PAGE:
ABSTRACTED FROM SUMMARY: Many ethnic groups practice a system of land use and resource management which is uniquely adapted for upland areas. This has developed over generations as part of traditional ways of life, and is underpinned through ritual and customary practices. This study looks at how women’s land and property rights are established and maintained under these customary or traditional tenure systems. Five different ethnic groups were studied: Brao, Trieng, Hmong, Khmu and Tai Dam. The study concludes that changes in land policies and legislation have over time detached people from many customary practices, land use and resource management that supported rural communities, ensured food sufficiency, and enabled a level of ability to meet basic material needs. This has resulted in declining productivity of upland agricultural systems, declining productivity of and access to non-timber forest products (NTFPs), arable land shortages, and disintegration of customary labour exchange.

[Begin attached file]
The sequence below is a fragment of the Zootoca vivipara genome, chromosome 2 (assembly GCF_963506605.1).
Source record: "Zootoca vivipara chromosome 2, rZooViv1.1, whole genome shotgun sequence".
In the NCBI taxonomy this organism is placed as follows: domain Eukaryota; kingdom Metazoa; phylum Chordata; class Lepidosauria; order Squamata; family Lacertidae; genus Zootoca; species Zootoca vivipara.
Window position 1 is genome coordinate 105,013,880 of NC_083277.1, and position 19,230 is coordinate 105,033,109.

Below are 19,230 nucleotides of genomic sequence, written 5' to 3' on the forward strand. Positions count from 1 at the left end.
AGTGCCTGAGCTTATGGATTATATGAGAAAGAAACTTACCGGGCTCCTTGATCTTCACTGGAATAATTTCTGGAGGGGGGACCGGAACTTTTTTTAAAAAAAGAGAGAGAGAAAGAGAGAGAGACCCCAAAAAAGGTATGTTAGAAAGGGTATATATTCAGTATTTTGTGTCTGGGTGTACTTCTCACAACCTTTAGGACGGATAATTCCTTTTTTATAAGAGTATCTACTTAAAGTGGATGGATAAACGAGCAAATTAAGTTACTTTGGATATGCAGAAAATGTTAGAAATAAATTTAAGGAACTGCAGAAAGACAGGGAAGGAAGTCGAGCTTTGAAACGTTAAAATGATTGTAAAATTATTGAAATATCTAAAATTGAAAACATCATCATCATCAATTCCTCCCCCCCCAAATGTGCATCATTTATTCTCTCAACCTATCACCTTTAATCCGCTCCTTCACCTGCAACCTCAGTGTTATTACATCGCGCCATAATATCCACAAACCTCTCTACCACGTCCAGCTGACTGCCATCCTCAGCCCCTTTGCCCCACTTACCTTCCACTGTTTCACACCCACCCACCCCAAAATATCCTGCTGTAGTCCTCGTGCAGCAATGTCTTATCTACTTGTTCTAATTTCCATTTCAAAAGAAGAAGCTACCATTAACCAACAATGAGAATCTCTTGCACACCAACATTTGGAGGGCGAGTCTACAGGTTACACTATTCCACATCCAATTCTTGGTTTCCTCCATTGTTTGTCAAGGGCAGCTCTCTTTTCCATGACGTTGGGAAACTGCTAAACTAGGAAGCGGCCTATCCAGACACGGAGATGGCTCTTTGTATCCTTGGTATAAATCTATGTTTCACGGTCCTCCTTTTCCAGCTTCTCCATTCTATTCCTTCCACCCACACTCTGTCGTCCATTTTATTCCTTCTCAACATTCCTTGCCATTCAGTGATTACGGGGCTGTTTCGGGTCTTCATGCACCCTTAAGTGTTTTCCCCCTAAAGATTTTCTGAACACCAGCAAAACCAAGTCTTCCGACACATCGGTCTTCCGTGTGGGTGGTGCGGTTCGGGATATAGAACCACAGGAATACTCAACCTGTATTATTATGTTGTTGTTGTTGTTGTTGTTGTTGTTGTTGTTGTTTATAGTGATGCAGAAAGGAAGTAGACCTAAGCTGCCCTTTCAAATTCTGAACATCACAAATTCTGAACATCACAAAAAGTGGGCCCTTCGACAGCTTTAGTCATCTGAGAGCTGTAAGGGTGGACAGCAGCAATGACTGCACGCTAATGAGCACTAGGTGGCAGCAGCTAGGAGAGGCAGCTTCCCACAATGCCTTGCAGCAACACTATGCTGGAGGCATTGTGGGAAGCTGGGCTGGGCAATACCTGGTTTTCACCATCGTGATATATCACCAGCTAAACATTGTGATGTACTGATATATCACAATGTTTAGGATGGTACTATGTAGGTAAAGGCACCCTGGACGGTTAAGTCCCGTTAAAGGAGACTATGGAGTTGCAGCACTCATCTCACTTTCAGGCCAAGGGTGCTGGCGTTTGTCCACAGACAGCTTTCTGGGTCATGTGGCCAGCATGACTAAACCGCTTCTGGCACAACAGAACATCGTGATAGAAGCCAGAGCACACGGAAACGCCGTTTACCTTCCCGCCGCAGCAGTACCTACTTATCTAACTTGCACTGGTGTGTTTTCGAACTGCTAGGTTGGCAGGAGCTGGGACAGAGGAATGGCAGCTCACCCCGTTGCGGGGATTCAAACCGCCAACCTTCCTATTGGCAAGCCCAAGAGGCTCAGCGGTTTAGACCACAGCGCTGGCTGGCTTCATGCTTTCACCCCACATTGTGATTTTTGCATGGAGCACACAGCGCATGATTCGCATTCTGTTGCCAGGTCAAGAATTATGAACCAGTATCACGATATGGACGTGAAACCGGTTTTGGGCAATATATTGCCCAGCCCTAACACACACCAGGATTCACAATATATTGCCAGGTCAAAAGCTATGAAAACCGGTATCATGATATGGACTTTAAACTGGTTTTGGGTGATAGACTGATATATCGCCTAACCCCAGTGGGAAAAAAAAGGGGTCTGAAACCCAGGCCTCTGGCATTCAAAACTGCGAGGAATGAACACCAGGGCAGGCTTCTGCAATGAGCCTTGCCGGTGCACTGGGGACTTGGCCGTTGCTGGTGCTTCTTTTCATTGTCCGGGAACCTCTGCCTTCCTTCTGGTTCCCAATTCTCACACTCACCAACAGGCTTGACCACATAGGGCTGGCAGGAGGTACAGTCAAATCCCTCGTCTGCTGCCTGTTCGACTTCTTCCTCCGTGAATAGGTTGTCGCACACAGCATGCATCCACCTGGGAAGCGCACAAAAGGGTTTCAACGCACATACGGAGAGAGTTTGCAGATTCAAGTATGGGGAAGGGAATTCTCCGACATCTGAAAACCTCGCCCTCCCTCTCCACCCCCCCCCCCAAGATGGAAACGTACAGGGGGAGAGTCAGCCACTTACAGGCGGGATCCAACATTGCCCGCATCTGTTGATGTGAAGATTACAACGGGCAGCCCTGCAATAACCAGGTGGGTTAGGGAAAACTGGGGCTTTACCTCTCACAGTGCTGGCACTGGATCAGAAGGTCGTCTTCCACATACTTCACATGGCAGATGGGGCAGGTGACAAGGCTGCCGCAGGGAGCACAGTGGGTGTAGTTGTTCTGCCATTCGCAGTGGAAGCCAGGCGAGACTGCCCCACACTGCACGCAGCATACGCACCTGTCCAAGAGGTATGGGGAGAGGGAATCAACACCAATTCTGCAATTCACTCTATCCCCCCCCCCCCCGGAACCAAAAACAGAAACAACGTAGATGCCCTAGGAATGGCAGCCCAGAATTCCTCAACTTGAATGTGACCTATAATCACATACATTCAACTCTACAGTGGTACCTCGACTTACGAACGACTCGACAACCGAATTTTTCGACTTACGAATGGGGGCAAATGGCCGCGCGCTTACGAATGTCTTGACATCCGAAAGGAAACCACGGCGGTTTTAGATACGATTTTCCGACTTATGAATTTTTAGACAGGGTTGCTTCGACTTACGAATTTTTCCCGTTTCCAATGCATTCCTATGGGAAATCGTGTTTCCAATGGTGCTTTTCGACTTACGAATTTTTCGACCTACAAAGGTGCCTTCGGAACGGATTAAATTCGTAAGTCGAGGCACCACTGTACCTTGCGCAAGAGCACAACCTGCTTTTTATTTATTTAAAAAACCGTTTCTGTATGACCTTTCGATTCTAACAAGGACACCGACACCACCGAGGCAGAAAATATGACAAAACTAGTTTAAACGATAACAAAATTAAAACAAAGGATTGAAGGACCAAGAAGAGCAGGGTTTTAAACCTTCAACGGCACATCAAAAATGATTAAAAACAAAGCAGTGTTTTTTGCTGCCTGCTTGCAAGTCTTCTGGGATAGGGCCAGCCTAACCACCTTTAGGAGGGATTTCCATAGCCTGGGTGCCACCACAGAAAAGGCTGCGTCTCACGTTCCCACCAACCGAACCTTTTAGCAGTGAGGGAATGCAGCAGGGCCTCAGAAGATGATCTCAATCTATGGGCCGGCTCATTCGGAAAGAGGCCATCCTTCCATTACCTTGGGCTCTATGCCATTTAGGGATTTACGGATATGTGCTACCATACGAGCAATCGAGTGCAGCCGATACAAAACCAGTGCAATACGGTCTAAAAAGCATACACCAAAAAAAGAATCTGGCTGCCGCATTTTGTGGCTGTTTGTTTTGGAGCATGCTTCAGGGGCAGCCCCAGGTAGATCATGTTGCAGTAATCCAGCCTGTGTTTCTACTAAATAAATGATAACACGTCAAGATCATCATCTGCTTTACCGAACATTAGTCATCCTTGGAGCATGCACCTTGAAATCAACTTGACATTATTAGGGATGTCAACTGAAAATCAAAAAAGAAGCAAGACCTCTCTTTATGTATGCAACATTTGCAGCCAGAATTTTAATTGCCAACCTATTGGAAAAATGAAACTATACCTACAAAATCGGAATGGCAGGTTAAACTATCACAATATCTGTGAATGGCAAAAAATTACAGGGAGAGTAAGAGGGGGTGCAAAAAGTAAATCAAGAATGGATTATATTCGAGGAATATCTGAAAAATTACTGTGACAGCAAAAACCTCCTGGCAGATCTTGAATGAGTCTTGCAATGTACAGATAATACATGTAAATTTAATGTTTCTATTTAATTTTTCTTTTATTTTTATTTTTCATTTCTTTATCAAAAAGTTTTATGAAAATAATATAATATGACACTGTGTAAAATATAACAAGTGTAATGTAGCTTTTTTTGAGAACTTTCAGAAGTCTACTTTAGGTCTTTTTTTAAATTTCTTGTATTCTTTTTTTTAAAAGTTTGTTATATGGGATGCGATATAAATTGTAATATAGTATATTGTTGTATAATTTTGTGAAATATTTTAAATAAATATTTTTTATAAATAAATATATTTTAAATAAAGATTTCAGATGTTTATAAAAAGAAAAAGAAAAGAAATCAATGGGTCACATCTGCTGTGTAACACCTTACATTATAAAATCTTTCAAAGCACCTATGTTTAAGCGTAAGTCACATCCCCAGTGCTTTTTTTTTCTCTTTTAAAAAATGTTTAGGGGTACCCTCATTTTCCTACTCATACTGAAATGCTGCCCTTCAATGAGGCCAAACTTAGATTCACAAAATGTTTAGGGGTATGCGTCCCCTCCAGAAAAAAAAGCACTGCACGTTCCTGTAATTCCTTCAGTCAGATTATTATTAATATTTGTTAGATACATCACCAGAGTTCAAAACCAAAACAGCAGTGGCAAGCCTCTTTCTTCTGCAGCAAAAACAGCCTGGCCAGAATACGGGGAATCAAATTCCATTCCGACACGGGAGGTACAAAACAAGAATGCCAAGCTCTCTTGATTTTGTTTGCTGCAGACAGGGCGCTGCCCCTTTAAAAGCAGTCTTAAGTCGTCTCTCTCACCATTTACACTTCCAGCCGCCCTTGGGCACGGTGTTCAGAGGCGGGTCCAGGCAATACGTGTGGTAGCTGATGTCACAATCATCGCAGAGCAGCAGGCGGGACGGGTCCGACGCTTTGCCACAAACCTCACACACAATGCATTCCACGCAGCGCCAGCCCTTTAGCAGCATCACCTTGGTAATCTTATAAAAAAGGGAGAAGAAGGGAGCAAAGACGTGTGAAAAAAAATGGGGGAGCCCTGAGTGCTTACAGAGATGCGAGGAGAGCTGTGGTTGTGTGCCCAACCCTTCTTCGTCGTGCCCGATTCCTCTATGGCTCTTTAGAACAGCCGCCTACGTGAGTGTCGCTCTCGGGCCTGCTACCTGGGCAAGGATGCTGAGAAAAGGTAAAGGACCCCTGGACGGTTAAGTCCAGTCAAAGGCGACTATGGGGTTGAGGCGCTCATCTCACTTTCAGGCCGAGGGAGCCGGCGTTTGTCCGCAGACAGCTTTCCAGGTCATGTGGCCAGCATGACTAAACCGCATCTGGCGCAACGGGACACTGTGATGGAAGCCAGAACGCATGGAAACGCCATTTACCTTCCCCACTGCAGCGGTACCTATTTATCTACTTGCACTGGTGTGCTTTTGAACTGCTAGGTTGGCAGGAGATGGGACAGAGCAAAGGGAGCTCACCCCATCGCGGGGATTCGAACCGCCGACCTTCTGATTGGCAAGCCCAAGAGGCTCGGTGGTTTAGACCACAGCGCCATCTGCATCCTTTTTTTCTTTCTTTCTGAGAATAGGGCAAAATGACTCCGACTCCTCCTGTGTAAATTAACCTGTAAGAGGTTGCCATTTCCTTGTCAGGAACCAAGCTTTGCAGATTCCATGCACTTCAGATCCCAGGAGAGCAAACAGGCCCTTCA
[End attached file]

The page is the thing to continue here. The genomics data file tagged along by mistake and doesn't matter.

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The purpose of the Mekong Land Research Forum online site is to provide structured access to published and unpublished research on land issues in the Mekong Region. It is based on the premise that debates and decisions around land governance can be enhanced by drawing on the considerable volume of research, documented experience and action-based reflection that is available.